Fraternal Order of Police take children Christmas shopping
By Nick Hiltunen
Published in News on December 21, 2008 2:00 AM
Goldsboro police help children choose toys during the annual Shop with an Officer event Saturday.
Jasmine McLamb, 6, had to count the days in her head.
She looked at a cart full of toys and clothes, including a mechanized dog.
"Is it the 20th?" she said, waiting for confirmation near a Spence Avenue Wal-Mart checkout line on Saturday morning.
When she got it, she launched five fingers over her head -- just five days until she could open her cartload of gifts.
Jasmine was part of the Wayne County Fraternal Order of Police's annual Shop with an Officer program.
The foster daughter of Wayne and Tammy Cannucci didn't care much about what the program was called, just the bounty it provided.
She told her family she couldn't wait for the day when she could play with dolls and the other toys loaded up as part of the annual, charitable shopping spree for disadvantaged children.
This year, 21 children were sponsored, for a total of $2,100 at $100 per child involved. One child did not make it to the event, organizers Russell and Teresa White said.
Dennis Brock of the Goldsboro Harley Owners Group, whose organization has been a principal sponsor of the event for years, said the program has shown him goodness in people.
"I've told this story a lot: We come and shop with a little 11-year-old boy, and I think there were five or six in each family, and we bought him some clothes and stuff," Brock said.
"I looked at him and told him 'OK, you've got $100 left,' and he looked up at me and said, 'Wow, I've never had $100 before.' I had to leave, I had to walk off. I couldn't take it. It's a good thing. It's a great thing, to help these kids."
Also among the young shoppers Saturday morning were Deyelle and Faizon Morrisey, who had been promised a portable gaming system.
Their shopping spree helped them purchase some games for their expected "big" Christmas gift, and they were excited.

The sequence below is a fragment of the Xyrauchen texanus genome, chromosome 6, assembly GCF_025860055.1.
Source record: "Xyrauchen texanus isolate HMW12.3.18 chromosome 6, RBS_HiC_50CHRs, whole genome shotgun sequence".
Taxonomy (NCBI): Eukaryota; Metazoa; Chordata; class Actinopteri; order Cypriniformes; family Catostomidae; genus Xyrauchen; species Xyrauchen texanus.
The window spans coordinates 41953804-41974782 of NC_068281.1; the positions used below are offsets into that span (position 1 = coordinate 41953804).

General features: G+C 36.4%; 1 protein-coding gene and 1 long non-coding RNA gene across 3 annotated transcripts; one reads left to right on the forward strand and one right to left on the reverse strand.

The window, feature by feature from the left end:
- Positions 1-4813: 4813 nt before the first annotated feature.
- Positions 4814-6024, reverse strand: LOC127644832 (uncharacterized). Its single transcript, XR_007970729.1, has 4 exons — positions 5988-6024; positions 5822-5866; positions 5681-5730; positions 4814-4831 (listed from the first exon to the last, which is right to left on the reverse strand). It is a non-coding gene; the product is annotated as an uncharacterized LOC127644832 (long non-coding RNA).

Their parents, Donna Morrisey and Terrence Carlton, said a difficult economy made it harder to provide for Christmas morning.
"It's kind of tough, because there's two of them," Mrs. Morrisey said, referring to whether she would have to buy two portable gaming systems, or have the brothers share.
But whatever the decision, Deyelle and Faizon were intent on having a portable Nintendo gaming console, their father said.
"It's all they talk about," he said.
Kim Brogden, a Wayne County Public Schools employee and social worker who helps to pick children for the charity, said she ensures that children don't "double dip" into other local gift-giving charities.
She also picks out students who are most in need, she said.
"They've helped kids that have lost homes due to fire, whose parents have been facing unemployment, situations where children are being raised by other family members," Ms. Brogden said. "A lot of kids whose families are facing a lot of sickness."
Jesse Jernigan, the president of the Wayne County Fraternal Order of Police, and Rito Jackson, the order's chaplain, said a fundraiser provides a source for most of the donated funds.
"We give them a $100 donation, and we want then to buy some clothes, and then some toys," Jackson said.
Sometimes, the donation spurs not just the joy of a Christmas shopping spree, but thoughts of their loved ones in the children, Jernigan said.
"We've even had kids come through, instead of them spending it on themselves, they would take and buy their mother something, because they see what hardship she goes through every day," the chapter president said.
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